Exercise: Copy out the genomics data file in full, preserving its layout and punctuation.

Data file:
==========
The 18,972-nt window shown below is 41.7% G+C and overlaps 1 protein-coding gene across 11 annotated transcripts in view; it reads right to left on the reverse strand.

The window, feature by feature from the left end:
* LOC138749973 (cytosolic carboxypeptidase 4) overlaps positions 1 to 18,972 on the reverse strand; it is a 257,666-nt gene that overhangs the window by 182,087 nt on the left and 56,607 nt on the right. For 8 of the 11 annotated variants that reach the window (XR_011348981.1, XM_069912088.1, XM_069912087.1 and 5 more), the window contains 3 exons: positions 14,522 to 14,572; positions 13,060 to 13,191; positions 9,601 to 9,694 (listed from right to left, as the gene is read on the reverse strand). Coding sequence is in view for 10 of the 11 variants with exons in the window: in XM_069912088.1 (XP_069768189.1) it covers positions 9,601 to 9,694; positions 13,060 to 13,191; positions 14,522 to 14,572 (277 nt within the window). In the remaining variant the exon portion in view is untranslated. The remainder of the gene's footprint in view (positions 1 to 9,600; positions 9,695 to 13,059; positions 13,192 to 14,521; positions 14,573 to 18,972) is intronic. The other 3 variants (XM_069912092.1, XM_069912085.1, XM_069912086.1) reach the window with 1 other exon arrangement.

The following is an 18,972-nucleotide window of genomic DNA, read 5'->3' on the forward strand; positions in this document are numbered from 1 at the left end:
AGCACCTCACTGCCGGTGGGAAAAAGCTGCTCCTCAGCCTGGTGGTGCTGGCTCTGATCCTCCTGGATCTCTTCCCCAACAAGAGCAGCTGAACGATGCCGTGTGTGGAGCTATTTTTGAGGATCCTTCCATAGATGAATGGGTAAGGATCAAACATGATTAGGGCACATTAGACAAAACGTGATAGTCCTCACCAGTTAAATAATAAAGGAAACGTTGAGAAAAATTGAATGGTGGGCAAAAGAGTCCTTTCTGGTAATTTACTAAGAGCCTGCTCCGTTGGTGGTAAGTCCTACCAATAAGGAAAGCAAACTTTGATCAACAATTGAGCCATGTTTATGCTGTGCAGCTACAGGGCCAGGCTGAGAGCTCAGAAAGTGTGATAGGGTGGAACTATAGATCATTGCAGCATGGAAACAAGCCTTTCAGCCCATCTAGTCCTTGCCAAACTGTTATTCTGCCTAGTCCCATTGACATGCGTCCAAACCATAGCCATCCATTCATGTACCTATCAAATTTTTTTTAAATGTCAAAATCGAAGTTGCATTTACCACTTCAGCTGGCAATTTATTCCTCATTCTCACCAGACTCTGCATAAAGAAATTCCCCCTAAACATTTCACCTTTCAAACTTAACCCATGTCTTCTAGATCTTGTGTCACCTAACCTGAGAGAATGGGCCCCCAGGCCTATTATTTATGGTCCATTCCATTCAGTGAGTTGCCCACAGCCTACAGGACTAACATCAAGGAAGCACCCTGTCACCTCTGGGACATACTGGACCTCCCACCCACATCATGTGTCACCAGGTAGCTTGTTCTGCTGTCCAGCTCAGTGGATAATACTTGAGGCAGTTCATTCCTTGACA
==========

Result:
The 18,972-nt window shown below is 41.7% G+C and overlaps 1 protein-coding gene across 11 annotated transcripts in view; it reads right to left on the reverse strand.

The window, feature by feature from the left end:
* LOC138749973 (cytosolic carboxypeptidase 4) overlaps positions 1 to 18,972 on the reverse strand; it is a 257,666-nt gene that overhangs the window by 182,087 nt on the left and 56,607 nt on the right. For 8 of the 11 annotated variants that reach the window (XR_011348981.1, XM_069912088.1, XM_069912087.1 and 5 more), the window contains 3 exons: positions 14,522 to 14,572; positions 13,060 to 13,191; positions 9,601 to 9,694 (listed from right to left, as the gene is read on the reverse strand). Coding sequence is in view for 10 of the 11 variants with exons in the window: in XM_069912088.1 (XP_069768189.1) it covers positions 9,601 to 9,694; positions 13,060 to 13,191; positions 14,522 to 14,572 (277 nt within the window). In the remaining variant the exon portion in view is untranslated. The remainder of the gene's footprint in view (positions 1 to 9,600; positions 9,695 to 13,059; positions 13,192 to 14,521; positions 14,573 to 18,972) is intronic. The other 3 variants (XM_069912092.1, XM_069912085.1, XM_069912086.1) reach the window with 1 other exon arrangement.

The following is an 18,972-nucleotide window of genomic DNA, read 5'->3' on the forward strand; positions in this document are numbered from 1 at the left end:
AGCACCTCACTGCCGGTGGGAAAAAGCTGCTCCTCAGCCTGGTGGTGCTGGCTCTGATCCTCCTGGATCTCTTCCCCAACAAGAGCAGCTGAACGATGCCGTGTGTGGAGCTATTTTTGAGGATCCTTCCATAGATGAATGGGTAAGGATCAAACATGATTAGGGCACATTAGACAAAACGTGATAGTCCTCACCAGTTAAATAATAAAGGAAACGTTGAGAAAAATTGAATGGTGGGCAAAAGAGTCCTTTCTGGTAATTTACTAAGAGCCTGCTCCGTTGGTGGTAAGTCCTACCAATAAGGAAAGCAAACTTTGATCAACAATTGAGCCATGTTTATGCTGTGCAGCTACAGGGCCAGGCTGAGAGCTCAGAAAGTGTGATAGGGTGGAACTATAGATCATTGCAGCATGGAAACAAGCCTTTCAGCCCATCTAGTCCTTGCCAAACTGTTATTCTGCCTAGTCCCATTGACATGCGTCCAAACCATAGCCATCCATTCATGTACCTATCAAATTTTTTTTAAATGTCAAAATCGAAGTTGCATTTACCACTTCAGCTGGCAATTTATTCCTCATTCTCACCAGACTCTGCATAAAGAAATTCCCCCTAAACATTTCACCTTTCAAACTTAACCCATGTCTTCTAGATCTTGTGTCACCTAACCTGAGAGAATGGGCCCCCAGGCCTATTATTTATGGTCCATTCCATTCAGTGAGTTGCCCACAGCCTACAGGACTAACATCAAGGAAGCACCCTGTCACCTCTGGGACATACTGGACCTCCCACCCACATCATGTGTCACCAGGTAGCTTGTTCTGCTGTCCAGCTCAGTGGATAATACTTGAGGCAGTTCATTCCTTGACA